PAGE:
Tips for Talking About Tough Topics
You might find it tough to talk about physical intimacy with your partner, or reveal your real career goals to your parents. You might find it tough to disclose your disappointments to a friend, or divulge your deepest feelings and fears to your closest people.
Any topic can become a difficult topic to discuss. It really “depends on the person and their relationship,” said Aaron Karmin, MA, LCPC, a psychotherapist at Urban Balance.
Below, Karmin shares specific tips and examples for talking about tough topics.
Before Your Talk
Before having a difficult conversation, it helps to better understand your personal motivations. Karmin suggested journaling to help you sort out your thoughts and feelings. This makes them tangible and easier to evaluate, he said.
As you’re journaling, ask yourself these questions, which help “to make our internalized, unconscious, unacceptable feelings conscious and concrete.”
- “What is the worst part about it?
- How does that worst part make me feel?
- When else have I felt this way?
- Is it better to be right or just have peace?
- What am I trying to achieve?
- What scares me about this?
- How will this affect my life in the long term?
- What would be an ideal outcome?
- What advice would I give to someone else in this situation?”
Bringing Up Tough Topics
Before launching into your talk, schedule a conversation. “Invitations support cooperation, rather then bullying [the other person] into speaking when it’s convenient only for you,” said Karmin, who also pens the popular Psych Central blog “Anger Management.”
According to Karmin, these are several options for setting a time to talk (which needs to work for both people):
- “Is this a good time to talk?
- I want to talk; can we sit down tomorrow after dinner?
- I need your help with what just happened. Do you have a few minutes to talk?
- I’d like to talk about___________. When is a good time for you?”
Turn off any music, TV, computers and telephones, Karmin said. “It’s essential to remove any distractions to emphasize that this conversation is a priority.”
Use an “I” statement.
“[C]ome right to the point and use an ‘I’ statement,” he said. Examples include: “I felt hurt when…” or “I’m concerned about…” or “I’m feeling really… (e.g., sad, scared, frustrated, overwhelmed, stressed), and I need your help.”
Communicate what you’d like to happen.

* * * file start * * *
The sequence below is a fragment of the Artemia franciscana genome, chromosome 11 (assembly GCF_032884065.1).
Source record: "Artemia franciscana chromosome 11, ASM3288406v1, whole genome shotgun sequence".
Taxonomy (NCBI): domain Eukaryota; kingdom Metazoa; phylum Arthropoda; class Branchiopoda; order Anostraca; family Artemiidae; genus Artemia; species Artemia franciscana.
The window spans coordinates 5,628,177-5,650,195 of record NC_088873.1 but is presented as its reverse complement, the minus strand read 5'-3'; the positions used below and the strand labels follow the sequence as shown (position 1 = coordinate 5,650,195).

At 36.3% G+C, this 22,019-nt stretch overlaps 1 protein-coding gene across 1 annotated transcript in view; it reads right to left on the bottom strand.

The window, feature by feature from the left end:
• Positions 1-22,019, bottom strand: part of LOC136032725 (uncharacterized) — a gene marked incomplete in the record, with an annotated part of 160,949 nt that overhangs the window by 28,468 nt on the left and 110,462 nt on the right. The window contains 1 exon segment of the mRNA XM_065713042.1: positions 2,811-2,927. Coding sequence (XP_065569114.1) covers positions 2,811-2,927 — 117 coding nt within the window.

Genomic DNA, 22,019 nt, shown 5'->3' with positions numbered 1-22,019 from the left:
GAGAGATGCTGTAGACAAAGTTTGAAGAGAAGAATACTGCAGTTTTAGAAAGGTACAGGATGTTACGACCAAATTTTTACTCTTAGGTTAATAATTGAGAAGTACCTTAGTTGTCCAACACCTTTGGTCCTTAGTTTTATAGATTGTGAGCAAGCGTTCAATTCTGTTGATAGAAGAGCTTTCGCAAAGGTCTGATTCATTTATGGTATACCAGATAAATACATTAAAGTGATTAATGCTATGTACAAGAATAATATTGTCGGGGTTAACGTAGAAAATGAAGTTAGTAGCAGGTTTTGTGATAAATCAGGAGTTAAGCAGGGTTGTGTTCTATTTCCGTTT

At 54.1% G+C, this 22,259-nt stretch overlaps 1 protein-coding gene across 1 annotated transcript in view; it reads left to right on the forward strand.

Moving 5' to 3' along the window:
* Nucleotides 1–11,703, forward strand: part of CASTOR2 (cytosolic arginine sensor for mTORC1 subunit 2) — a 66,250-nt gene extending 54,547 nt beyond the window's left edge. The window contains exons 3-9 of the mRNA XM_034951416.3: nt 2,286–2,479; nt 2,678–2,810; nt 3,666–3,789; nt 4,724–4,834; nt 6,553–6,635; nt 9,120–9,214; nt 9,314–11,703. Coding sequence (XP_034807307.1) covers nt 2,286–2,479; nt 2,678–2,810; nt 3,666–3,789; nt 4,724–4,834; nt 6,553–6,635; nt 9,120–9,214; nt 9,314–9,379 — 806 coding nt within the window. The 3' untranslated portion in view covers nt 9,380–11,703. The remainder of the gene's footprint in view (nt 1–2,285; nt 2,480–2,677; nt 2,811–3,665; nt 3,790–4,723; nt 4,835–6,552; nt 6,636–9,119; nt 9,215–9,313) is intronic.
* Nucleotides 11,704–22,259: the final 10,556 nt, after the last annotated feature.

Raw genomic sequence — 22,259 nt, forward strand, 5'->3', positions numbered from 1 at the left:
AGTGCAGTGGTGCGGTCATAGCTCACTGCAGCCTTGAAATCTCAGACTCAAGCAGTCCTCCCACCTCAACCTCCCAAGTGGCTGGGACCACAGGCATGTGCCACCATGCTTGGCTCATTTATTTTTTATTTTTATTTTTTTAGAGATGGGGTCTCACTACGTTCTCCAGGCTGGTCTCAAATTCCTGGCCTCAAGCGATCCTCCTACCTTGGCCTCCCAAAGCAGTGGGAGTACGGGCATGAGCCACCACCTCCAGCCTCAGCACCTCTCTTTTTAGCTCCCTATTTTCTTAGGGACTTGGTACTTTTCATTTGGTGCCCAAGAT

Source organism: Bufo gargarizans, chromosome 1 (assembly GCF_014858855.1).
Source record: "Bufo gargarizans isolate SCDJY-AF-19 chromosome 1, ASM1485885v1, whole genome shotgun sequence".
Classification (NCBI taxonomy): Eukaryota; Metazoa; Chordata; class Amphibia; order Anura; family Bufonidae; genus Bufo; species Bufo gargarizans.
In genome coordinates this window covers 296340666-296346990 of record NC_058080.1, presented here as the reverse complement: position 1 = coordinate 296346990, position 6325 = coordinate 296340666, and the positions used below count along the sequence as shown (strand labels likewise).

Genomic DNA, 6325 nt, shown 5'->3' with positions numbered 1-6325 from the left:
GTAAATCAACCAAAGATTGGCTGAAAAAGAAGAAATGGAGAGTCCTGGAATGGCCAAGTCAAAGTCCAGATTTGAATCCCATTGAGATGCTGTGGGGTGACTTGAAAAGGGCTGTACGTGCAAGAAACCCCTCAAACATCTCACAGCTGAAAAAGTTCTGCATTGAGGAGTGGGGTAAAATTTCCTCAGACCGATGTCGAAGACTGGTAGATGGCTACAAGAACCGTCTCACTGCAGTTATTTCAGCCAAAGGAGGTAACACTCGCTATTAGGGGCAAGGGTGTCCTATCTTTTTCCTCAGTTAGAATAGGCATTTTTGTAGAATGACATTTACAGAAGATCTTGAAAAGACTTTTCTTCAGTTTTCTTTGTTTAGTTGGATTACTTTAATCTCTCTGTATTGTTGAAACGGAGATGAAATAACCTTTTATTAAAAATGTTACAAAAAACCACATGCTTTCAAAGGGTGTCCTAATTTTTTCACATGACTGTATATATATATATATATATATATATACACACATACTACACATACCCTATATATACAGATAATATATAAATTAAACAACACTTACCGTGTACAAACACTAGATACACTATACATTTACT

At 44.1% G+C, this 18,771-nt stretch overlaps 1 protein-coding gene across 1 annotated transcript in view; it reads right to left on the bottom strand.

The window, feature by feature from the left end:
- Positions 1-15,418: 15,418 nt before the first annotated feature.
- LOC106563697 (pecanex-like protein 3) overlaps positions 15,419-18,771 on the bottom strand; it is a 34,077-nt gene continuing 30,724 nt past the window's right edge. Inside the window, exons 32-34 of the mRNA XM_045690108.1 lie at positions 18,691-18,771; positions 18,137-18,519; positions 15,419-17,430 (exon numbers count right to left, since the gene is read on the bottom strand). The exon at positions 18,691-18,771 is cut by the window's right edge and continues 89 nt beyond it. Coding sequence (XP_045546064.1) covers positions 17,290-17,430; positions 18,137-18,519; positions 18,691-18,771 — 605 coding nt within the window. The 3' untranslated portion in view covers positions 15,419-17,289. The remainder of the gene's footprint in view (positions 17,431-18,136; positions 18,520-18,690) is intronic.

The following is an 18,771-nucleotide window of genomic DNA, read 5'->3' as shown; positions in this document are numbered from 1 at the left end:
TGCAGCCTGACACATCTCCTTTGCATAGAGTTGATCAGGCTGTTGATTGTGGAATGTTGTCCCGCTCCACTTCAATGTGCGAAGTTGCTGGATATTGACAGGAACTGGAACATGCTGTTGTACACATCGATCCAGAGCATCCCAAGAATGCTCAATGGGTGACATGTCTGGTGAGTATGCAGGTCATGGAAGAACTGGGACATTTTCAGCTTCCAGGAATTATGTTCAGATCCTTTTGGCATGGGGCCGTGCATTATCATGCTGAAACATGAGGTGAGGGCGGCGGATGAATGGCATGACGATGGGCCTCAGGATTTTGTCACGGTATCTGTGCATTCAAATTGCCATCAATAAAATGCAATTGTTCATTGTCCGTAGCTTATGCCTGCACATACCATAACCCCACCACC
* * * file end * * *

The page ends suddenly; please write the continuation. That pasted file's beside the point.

Be specific about your request, and make it positive and concrete, Karmin said. He gave this example: “I’d like you to bring home a gallon of milk and a carton of eggs on your way from work.”
“The idea is that we need to let the other person know what we want instead of what they are already doing. If we say ‘stop doing so and so,’ they may be confused on what else they can do, so they simply continue acting as they always have.”
What Not To Do
“Many things we think show understanding actually have the opposite effect,” Karmin said. Instead they make others “feel mad or misunderstood.” Here’s what to avoid:
- Avoid accusatory or critical phrases. They only lead others to become defensive. Karmin gave these examples: “You always… You never… You said… You should have… Why didn’t you…” This also steers you away from finding a solution, and ensures you’ll just fight “about the 10 last things that pissed each of you off.”
- Avoid “shoulds.” “The word ‘should’ implies I know what is best, and if you don’t do as you should, you are then guilty of being wrong.” Instead of should, use the word “prefer.” As Karmin added, don’t forget that “everyone’s perception of reality is their reality or truth.”
- Don’t minimize a person’s pain. For instance, avoid saying: ”Everybody suffers. What makes you so special? Why don’t you grow up? You’re driving me crazy.”
- Don’t give advice. For instance, avoid saying: ”What you need to do is….” Or “If you would stop being such a baby you wouldn’t have that trouble.”
- Don’t issue ultimatums. This is a form of manipulation, he said. “These behaviors antagonize another’s fear of rejection, abandonment and loss.” Scaring someone into agreeing with you just creates resentment, he said. They feel like you’re trying to control them, and you rarely reach a compromise.
- Don’t expect others to be mind readers. Avoid the belief that other people should know what you’re thinking or what you need without you ever saying it, he said.
Identify what they’re feeling.
“The key to understanding the other person is identifying their feeling,” Karmin said. Because it might be implied in the tone of their voice or their body language, simply comment on what you observe. For instance, you might say, “You seem worried, you’re trembling.”
Then acknowledge their feelings. You might say: “You feel strongly about this!” or “You seem to feel very concerned (hurt, upset, confused).”
Build on the talk.
“Invite more discussion,” Karmin said. You might do that by simply saying: “Uh huh” or “I’d like to understand how you are feeling. Will you tell me more?”
Acknowledge that pain is individual.
“Understand that the person’s pain is special for that person,” Karmin said. You might say: “Your pain must be awful. I wish I could understand just how sad (or hurt or lonely) you feel.”
Use active listening.
Actively listening to someone involves making sure that you truly understand what they’re communicating. This can include paraphrasing what they’ve said and asking for clarification. Karmin gave these examples: “Let me see if I understand. You feel like…? It sounds like you feel lonely (confused, sad, etc.).”
In general, when communicating about tough topics – or any topic — remember that you can’t change anyone else, Karmin said. “You are powerless over everyone and everything but yourself and your efforts.”
Tartakovsky, M. (2013). Tips for Talking About Tough Topics. Psych Central. Retrieved on February 7, 2016, from http://psychcentral.com/blog/archives/2013/11/17/tips-for-talking-about-tough-topics/